In 1996 debtor physically attacked plaintiff.  Debtor was charged with aggravated battery with intent to cause substantial bodily harm and pled guilty.  In 1998 plaintiff commenced an intentional tort action against debtor.  Prior to judgment being rendered debtor filed her chapter 7 petition staying the tort action.  Plaintiff filed this adversary proceeding seeking summary judgment arguing that as a result of the guilty plea in the criminal action, debtor was collaterally estopped from contesting the willful and malicious nature of the injury that gave rise to the debt.  The court denied the summary judgment motion.  The parties agreed to lifting the stay to permit the state tort action to proceed to judgment, which was subsequently entered.  Plaintiff then moved for summary judgment for a second time contending that the tort judgment supports collateral estoppel and bars debtor from contesting the willful and malicious nature of her debt for purposes of § 523(a)(6).  This court determined that she was correct and granted her motion for summary judgment.

SASSE (8/13/10) (438 BR 631)

Attorney who had represented the debtor in a pre-petition state court action filed an adversary proceeding, contending that his law firm’s claim for attorney’s fees was nondischargeable under § 523(a)(2)(A). The attorney argued that he had relied upon the debtor’s fraudulent representation, made approximately two years prior to the petition date, that he would not file for bankruptcy protection. The creditor also argued that the debtor had improperly prepared his means test form, and that the case should be dismissed under § 707(b)(2). The Court first considered the request that the case be dismissed for “presumed abuse” under § 707(b)(2) and concluded that the motion was untimely. Even had it been filed in a timely fashion, there was no substantive basis for dismissal of the case. The plaintiff argued that the debtor should have included his girlfriend’s income in the calculation of his current monthly income for purposes of the means test, but even if the debtor had done so, he would have been entitled to increase his household size, which would still mean that the debtor was below-median income and the case could not be presumed abusive. As for the fraud claims, the Court concluded that even if the debtor did promise not to file bankruptcy, the plaintiff did not demonstrate that the debtor acted with fraudulent intent or that the plaintiff justifiably relied upon the promise. Consequently, the Court granted judgment in favor of the debtor and awarded attorney’s fees to the debtor as the complaint was not “substantially justified.”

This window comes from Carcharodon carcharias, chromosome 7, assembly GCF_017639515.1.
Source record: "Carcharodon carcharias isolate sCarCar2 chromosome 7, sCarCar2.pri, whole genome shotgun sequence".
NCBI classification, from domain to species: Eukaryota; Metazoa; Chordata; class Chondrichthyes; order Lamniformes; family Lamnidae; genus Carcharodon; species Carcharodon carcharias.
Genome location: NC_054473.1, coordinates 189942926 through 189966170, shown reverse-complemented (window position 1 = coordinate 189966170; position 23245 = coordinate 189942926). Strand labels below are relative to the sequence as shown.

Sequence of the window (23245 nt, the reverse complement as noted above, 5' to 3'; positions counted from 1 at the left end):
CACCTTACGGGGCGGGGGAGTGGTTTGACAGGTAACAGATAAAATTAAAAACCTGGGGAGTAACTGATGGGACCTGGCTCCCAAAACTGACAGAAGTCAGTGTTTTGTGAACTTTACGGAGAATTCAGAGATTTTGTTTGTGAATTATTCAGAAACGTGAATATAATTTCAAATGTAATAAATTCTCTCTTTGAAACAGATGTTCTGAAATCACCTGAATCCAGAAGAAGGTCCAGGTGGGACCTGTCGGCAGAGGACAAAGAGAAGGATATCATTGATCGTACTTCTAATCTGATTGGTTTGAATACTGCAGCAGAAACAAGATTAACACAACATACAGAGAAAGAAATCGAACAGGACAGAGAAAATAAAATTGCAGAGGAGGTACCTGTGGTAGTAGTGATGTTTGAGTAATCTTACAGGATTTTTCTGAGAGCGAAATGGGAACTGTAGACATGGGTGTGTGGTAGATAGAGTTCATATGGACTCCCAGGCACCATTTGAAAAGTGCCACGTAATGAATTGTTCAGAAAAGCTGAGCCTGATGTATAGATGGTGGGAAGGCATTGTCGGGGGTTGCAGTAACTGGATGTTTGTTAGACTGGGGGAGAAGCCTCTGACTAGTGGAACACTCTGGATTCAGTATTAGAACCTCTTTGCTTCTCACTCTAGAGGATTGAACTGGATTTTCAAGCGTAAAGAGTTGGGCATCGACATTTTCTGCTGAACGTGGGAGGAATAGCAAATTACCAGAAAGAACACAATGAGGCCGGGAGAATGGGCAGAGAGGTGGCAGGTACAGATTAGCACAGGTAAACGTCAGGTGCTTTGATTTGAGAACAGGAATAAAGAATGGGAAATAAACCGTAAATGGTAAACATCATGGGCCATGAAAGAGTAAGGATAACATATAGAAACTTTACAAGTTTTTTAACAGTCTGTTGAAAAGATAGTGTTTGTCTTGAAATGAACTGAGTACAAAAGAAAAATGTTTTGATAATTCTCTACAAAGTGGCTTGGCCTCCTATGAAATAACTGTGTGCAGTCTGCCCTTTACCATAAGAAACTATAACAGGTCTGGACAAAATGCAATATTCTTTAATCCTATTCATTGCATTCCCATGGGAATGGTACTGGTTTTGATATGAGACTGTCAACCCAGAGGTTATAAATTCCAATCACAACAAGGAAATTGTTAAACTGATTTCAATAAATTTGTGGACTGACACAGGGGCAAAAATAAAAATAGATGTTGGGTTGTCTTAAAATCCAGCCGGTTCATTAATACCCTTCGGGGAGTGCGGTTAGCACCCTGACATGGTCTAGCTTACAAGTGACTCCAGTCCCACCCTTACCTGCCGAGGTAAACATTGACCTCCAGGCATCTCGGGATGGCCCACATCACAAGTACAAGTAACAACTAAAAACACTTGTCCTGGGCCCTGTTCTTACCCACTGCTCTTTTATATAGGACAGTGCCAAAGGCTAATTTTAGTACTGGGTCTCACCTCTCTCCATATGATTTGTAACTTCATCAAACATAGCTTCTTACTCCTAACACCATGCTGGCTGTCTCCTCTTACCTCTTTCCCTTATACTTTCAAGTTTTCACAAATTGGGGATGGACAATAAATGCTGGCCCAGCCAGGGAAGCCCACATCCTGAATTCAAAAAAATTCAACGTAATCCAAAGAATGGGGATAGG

SAXE (3/22/13) (491 B.R. 244)
Chapter 7 debtors sought to avoid a lien on various items of farm equipment. The creditor asserted that it had a purchase-money security interest in one item, a skidsteer. The Debtors disputed the existence of a PMSI, argued that there had been a novation, and that their payments on the debt should be applied first to the skidsteer (such that the PMSI was paid, and the remaining obligation was a general security interest). The bankruptcy court found that the security agreement created a PMSI. The subsequent renewal of the loan did not constitute a novation, as the differences between the two notes were minimal, no additional funds were borrowed, and there was no indication that the original obligation was extinguished. Finally, under Wisconsin law regarding the application of payments, payments are applied first to obligations secured by purchase-money security interests only if “more than one obligation is secured.” Here, there was only one obligation, and payments would be applied to the whole debt (and the PMSI would be removed only after the entire debt has been satisfied). The motion to avoid the lien was denied as to the skidsteer.